The enrollments of some non-European language courses have increased in the past five years because of more focus on those parts of the world.
Spanish, French, German and Italian accounted for more than 75 percent of the foreign language enrollment at the University in 2007, according to the College of Liberal Arts and Sciences. However, more students took non-Western language courses in 2007, such as Chinese, Arabic and Japanese, than they did in 2002.
The enrollment of Chinese courses has doubled since 2002.
The number of the three languages' enrollment hours have increased from the academic year of 2002-2003 to the academic year of 2007-2008.
Xu Zhou, Xian, China, graduate student and graduate teaching assistant of Chinese, said China became more important in the world in the time period of the enrollment increase. He said some knowledge of the language would benefit students who were interested in any area, from Chinese politics to history and business. He said the language skill would bring better job opportunities to students and help them be successful, particularly in business because China produces so many goods for the United States.
The enrollment of Arabic courses has increased by 45 percent since 2002, according to the college.
Peter Ukpokodu, chairman and professor of African and African-American studies at the University, said the department had only one instructor in the late 1990s. Now there are six Arabic instructors. He said people had shown interest in Middle East and Arabic languages because of oil business and Islamic culture, but he noticed the sharp increase of students right after the the Iraq War started.
He said he hoped students would have interactions with Arabic-speaking people through studying language, learning the way they would think and identifying barriers between different cultures. He said studying Arabic would allow students to learn about Africa along with the Middle East.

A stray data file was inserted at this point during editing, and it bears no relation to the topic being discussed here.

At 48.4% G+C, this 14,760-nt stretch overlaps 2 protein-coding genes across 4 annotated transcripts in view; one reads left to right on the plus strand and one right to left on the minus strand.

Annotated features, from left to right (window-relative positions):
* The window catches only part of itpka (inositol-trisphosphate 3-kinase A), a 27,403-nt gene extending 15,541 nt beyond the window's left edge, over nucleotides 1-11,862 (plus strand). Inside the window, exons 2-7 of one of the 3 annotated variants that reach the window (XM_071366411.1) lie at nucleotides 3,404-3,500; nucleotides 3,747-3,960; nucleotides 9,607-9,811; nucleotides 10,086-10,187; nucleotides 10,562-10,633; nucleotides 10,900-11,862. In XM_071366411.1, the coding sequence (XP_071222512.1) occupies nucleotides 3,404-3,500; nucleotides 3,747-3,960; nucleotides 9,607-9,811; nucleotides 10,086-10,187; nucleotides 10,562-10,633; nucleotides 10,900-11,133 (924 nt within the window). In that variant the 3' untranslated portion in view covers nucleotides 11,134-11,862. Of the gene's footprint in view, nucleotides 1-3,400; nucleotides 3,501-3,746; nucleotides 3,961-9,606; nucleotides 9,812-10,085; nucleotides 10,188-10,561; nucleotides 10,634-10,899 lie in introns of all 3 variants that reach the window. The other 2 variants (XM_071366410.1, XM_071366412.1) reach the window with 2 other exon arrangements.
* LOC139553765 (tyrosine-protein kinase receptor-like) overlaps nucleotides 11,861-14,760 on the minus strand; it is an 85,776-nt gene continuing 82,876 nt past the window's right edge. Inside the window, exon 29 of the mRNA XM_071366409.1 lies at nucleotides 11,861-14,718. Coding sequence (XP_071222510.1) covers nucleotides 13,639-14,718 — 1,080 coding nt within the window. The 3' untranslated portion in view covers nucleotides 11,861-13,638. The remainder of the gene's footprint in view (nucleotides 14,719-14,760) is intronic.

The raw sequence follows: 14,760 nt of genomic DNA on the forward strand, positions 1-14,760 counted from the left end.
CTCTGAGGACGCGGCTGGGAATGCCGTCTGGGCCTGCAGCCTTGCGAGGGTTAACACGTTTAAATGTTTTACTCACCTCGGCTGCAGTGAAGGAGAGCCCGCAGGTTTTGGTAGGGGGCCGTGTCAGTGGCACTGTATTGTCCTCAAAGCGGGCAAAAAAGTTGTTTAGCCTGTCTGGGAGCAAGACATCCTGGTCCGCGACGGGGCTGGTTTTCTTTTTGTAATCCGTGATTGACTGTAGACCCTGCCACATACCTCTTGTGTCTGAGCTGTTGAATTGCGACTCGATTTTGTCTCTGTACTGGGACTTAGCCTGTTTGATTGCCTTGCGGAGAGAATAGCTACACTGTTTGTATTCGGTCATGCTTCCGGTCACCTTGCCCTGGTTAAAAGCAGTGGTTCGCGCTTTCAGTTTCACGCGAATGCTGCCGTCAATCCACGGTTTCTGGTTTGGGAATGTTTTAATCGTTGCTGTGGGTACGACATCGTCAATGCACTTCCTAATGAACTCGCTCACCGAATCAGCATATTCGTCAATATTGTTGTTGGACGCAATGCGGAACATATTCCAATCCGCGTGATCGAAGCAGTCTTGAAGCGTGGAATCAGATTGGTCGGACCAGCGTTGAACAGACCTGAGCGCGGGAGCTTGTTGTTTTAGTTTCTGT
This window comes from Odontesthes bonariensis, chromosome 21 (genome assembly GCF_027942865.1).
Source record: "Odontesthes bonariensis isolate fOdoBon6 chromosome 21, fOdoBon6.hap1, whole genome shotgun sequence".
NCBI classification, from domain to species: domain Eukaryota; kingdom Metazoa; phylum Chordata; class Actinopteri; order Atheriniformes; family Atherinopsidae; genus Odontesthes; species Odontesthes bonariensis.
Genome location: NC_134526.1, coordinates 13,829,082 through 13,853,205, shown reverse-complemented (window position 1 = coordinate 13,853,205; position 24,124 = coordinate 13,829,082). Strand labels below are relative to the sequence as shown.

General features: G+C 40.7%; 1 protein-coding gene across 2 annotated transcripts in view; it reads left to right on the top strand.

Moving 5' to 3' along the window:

Andrew Fox, Salina senior, said he had been studying Arabic at the University for two years. He said he planned to study abroad before graduation to improve his Arabic and learn about the culture. He said he decided to study Arabic because he belonged to the Naval ROTC.
"When we graduate here, we get a permission to become officers," Fox said. "You get bonuses for knowing language and you get better jobs, too. You got a strategic skill and language."
Neill Barnes, Iola junior, is enrolled in an elementary Chinese class this summer. He said he wanted to learn Chinese because he was interested in Eastern architecture, martial arts and religions like Buddhism and Taoism.
Japanese was ranked as the fifth-most popular foreign language course at the University in 2007, following Italian.
Elaine Gerbert, associate professor of East Asian languages and cultures, said some students took Japanese courses in high school and continued to study at the University. She said she had seen an increase of students who studied Japanese since the 1990s, but she also noticed the shift of the interest of students who were enrolled in Japanese.
"In the 1980s, a lot of students wanted to study Japanese because of business opportunities," Gerbert said. "Now it seemed more students are interested in Japanese culture because of the Internet, pop culture, manga and anime."
More students study Japanese than Chinese at the University. Gerbert said some students started to learn Chinese or Korean after they took Japanese courses.
"Japanese culture is more familiar to American students," Gebhart said. "The country seems safer, it's more highly developed economically. It's democracy."